“We started off with 23 local hives before increasing to 53 while after training by the Department of Livestock on modern beekeeping, we bought six modern hives at Sh7, 000 each,” he told KNA who visited him at the project.

Kisang said in 2009, they got their first harvest of 20 litres which gave them the motivation to take their business to another level.

“In 2010, we were given a Sh120, 000 loan from Uwezo Fund which we used to buy packaging materials for honey after receiving a packaging machine complete with harvesting equipment from the department of livestock,” Mzee Kipsang said.

However, three years down the line, all their dreams were shattered after the project glided to a halt and with it, an investment of approximately half a million.

Kisang says things went awry after farmers in the area started engaging in major potato farming due to its good returns. This, he said, after the collapse of pyrethrum farming leaving farmers with no major source of income.

“This being a cold area, maize does not do well and therefore it was natural for farmers to resort to potato farming which require a lot of spraying to fight blight disease and therefore heavy use of pesticides,” he said.

He said since bees collect nectar from flowers, they are easily attracted to potatoes especially during the flowering stage. He said the bees started decreasing and he had to seek professional advice from experts from the Department of Livestock and that was when he knew the bees were dying as a result of the use of pesticides.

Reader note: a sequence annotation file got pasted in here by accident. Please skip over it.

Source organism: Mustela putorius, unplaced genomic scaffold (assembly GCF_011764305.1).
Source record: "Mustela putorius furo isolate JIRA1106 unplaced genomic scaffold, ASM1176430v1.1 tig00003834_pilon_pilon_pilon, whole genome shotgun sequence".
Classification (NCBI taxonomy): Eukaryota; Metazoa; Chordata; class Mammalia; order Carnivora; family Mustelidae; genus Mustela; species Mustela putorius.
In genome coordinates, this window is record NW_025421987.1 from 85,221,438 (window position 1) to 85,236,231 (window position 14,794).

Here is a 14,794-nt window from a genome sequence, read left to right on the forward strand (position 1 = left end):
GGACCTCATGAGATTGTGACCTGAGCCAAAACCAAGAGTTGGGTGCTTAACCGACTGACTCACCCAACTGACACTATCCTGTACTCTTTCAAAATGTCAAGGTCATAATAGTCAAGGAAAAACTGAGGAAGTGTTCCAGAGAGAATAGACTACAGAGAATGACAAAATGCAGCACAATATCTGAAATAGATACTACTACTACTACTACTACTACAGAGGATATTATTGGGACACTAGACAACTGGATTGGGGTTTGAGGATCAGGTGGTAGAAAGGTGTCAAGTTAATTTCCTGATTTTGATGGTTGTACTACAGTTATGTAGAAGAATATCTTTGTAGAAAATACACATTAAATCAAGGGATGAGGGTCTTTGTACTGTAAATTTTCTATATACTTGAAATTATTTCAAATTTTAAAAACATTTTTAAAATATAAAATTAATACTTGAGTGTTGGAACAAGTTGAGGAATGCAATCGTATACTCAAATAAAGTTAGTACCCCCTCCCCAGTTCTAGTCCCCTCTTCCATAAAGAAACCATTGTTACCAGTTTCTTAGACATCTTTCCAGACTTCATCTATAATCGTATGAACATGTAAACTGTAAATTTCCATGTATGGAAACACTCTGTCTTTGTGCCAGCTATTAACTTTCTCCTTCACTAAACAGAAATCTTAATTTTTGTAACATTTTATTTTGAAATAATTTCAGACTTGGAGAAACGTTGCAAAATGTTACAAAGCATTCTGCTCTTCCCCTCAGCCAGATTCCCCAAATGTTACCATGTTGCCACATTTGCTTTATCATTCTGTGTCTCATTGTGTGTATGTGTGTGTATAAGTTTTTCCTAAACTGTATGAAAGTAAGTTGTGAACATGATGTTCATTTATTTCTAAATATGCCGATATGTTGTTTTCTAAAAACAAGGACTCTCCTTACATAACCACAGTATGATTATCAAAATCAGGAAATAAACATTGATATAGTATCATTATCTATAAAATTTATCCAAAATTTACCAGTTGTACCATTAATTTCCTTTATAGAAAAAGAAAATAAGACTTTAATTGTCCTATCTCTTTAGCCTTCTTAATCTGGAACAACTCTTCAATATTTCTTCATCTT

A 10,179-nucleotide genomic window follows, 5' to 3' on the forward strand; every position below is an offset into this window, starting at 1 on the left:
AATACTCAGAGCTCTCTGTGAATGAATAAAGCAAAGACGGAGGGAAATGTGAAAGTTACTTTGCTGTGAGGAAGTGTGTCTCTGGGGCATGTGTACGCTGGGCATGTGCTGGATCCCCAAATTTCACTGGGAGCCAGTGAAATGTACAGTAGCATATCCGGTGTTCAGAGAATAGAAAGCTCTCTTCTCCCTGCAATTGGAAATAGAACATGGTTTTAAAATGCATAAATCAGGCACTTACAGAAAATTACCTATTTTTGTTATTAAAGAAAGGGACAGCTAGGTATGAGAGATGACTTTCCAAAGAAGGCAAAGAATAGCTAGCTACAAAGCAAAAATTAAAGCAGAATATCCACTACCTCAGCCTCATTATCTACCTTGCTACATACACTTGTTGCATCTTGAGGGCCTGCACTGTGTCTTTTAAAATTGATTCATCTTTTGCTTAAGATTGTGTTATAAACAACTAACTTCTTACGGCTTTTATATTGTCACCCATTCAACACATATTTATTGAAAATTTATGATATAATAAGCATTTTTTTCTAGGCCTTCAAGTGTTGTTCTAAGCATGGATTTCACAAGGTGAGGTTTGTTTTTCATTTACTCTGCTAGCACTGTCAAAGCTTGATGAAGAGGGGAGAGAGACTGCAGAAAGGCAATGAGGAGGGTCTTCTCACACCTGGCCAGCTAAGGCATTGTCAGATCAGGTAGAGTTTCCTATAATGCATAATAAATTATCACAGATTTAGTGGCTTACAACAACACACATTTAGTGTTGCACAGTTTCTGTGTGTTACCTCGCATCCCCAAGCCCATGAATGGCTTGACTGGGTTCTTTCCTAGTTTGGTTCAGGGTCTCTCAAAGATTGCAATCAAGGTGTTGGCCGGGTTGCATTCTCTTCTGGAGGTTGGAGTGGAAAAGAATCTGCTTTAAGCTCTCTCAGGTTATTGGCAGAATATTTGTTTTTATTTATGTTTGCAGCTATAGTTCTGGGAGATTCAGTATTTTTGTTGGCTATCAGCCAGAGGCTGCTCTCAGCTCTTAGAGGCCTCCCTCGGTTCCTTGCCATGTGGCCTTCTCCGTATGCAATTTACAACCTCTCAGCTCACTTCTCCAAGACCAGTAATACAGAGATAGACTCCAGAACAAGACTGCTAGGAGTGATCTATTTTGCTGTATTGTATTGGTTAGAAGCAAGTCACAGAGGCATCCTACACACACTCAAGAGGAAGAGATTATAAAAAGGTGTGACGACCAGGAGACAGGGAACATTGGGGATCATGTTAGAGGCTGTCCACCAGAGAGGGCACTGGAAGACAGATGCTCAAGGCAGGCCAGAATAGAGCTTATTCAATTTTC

His views were corroborated by the County Livestock Acting Director Lazurus Rutto who said the increased investment in farming and use of pesticides has affected beekeeping in the area saying bees have gradually been reducing.

The director says in the 1980s and 90s, bee keeping was a vibrant industry especially along the Marakwet highlands which is conducive for beekeeping with the government even employing officers to specifically deal with the sector but not anymore.

“Bees feed on flowers from where they get nectar and that is why they are attracted to potatoes and other crops during the flowering season. Therefore, the insecticides used in the growing of the crops kill both good and bad insects,” he said.